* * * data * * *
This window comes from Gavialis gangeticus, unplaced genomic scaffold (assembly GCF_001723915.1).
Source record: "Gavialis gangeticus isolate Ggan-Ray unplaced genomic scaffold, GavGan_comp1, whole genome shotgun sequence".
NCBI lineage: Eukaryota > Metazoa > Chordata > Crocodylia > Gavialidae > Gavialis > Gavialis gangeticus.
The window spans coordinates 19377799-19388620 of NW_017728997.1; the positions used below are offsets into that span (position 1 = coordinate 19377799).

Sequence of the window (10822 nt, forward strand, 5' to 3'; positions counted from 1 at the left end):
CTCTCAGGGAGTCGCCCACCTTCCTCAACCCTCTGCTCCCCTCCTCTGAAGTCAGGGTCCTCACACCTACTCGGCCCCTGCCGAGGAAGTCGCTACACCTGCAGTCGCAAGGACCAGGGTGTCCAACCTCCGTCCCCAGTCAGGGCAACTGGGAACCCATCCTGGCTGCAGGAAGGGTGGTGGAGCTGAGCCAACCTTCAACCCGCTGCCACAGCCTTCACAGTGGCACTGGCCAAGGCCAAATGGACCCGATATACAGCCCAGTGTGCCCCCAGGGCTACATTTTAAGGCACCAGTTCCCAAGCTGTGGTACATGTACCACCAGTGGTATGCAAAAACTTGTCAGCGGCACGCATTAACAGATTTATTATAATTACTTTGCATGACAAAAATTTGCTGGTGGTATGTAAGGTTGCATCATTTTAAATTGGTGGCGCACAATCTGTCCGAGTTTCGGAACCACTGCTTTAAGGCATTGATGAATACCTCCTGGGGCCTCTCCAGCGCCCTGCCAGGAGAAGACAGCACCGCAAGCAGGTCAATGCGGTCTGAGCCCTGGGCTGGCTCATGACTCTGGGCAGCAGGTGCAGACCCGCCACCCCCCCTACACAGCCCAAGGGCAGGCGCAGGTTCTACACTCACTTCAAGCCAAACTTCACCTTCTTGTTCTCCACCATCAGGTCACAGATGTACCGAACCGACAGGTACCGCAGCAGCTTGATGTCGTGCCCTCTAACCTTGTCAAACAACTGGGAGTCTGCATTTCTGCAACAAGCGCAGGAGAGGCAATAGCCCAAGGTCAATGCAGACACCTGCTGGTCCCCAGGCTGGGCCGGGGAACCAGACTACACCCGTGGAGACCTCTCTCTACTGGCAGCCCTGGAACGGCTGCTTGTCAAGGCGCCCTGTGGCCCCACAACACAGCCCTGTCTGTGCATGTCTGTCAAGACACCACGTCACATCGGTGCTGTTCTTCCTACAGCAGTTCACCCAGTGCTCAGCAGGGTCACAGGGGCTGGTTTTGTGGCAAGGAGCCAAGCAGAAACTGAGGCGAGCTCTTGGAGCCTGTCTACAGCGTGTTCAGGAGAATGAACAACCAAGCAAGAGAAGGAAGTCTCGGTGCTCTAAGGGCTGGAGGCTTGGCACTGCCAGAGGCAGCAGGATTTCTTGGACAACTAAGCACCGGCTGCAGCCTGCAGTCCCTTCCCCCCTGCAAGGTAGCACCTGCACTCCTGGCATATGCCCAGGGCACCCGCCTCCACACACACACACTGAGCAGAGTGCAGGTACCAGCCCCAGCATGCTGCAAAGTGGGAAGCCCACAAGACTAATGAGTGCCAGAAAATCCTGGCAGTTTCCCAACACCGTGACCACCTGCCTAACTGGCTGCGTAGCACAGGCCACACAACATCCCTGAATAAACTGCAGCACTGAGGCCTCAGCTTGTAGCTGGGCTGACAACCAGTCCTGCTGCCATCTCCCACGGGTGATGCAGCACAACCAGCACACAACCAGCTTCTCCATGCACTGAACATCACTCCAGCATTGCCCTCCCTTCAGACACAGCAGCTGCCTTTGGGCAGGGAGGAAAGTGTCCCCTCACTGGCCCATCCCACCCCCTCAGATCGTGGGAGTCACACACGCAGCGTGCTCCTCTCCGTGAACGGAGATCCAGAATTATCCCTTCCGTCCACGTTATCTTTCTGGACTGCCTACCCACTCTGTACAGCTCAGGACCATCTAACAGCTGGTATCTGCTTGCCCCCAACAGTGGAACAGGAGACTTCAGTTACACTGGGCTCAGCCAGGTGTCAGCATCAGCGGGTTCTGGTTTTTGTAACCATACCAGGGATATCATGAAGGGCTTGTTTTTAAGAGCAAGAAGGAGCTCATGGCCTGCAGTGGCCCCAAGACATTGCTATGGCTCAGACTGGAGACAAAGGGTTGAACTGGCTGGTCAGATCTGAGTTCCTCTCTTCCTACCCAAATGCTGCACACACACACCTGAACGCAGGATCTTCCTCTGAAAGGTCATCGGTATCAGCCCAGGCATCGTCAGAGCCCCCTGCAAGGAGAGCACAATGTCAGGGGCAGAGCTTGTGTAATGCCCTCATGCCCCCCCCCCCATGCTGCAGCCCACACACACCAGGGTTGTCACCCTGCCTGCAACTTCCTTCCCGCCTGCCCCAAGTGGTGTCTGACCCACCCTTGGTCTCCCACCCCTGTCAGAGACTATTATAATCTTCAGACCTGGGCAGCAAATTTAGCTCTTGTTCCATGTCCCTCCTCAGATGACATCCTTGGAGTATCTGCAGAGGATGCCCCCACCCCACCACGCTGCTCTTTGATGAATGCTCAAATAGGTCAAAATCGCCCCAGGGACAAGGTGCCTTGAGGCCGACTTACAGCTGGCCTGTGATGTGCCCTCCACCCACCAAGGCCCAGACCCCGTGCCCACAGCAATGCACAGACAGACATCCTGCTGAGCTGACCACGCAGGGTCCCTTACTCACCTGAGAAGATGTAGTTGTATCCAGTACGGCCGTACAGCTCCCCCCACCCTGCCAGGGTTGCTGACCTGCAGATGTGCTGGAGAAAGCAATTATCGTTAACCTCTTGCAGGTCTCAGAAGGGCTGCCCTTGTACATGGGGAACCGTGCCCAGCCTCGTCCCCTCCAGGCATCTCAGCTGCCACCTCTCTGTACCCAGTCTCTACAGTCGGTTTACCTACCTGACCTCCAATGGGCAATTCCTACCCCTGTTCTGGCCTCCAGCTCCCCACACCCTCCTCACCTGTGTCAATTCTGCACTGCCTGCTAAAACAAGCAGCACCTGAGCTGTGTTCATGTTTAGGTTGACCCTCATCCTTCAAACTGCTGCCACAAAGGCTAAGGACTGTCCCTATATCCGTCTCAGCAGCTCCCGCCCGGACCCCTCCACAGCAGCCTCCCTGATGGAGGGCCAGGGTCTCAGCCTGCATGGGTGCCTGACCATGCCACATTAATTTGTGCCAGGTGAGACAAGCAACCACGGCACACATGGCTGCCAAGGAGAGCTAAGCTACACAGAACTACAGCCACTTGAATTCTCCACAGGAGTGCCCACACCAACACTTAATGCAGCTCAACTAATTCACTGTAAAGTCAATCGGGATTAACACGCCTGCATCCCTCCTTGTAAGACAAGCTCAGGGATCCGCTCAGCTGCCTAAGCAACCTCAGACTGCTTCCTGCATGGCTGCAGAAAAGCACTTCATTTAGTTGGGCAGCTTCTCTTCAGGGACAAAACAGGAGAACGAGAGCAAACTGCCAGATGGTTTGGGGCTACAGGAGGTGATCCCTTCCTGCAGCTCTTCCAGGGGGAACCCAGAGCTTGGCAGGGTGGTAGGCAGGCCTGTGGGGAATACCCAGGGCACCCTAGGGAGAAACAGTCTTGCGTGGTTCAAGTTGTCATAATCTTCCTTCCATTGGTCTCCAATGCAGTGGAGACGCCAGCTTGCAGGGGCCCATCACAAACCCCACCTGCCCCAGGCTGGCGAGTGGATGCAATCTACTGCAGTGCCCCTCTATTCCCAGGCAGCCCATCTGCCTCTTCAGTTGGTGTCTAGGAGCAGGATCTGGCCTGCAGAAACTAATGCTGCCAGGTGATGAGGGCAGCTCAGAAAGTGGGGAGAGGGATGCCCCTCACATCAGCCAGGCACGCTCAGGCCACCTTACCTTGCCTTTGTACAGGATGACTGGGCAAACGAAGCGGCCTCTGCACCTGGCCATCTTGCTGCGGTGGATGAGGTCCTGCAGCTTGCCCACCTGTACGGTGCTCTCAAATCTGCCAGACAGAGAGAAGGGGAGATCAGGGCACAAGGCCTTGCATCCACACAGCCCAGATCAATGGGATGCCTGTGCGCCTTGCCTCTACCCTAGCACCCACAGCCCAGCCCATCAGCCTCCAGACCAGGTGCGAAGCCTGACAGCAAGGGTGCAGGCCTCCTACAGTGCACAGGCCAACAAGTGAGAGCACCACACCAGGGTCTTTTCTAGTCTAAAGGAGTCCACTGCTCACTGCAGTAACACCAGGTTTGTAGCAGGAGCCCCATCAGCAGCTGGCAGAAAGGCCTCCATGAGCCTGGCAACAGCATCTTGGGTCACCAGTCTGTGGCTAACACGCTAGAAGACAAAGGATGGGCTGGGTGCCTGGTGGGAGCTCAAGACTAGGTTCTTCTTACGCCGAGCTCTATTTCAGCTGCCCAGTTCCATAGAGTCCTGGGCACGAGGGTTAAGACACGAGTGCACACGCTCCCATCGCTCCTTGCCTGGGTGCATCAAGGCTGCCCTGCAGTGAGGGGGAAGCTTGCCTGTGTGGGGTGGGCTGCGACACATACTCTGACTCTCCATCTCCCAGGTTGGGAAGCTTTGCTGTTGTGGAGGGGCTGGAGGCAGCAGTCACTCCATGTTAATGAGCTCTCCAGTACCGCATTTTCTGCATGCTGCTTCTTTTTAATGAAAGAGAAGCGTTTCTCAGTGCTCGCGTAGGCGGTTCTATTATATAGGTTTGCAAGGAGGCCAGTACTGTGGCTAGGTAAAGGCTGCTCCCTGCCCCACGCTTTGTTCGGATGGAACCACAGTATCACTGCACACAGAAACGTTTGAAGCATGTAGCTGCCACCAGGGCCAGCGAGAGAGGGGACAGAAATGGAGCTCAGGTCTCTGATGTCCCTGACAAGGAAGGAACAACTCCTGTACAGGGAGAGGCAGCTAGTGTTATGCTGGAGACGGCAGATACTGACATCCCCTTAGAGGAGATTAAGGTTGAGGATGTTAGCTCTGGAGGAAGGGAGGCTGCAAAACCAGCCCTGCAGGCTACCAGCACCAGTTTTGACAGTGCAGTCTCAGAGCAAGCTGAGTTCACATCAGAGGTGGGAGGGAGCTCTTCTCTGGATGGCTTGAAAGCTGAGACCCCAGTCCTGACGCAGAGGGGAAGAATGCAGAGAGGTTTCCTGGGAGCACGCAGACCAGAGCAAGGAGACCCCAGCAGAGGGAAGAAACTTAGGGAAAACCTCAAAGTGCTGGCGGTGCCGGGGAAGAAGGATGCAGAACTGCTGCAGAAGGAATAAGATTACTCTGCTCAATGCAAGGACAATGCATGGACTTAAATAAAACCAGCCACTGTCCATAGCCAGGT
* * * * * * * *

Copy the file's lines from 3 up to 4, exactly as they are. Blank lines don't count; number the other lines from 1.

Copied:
NCBI lineage: Eukaryota > Metazoa > Chordata > Crocodylia > Gavialidae > Gavialis > Gavialis gangeticus.
The window spans coordinates 19377799-19388620 of NW_017728997.1; the positions used below are offsets into that span (position 1 = coordinate 19377799).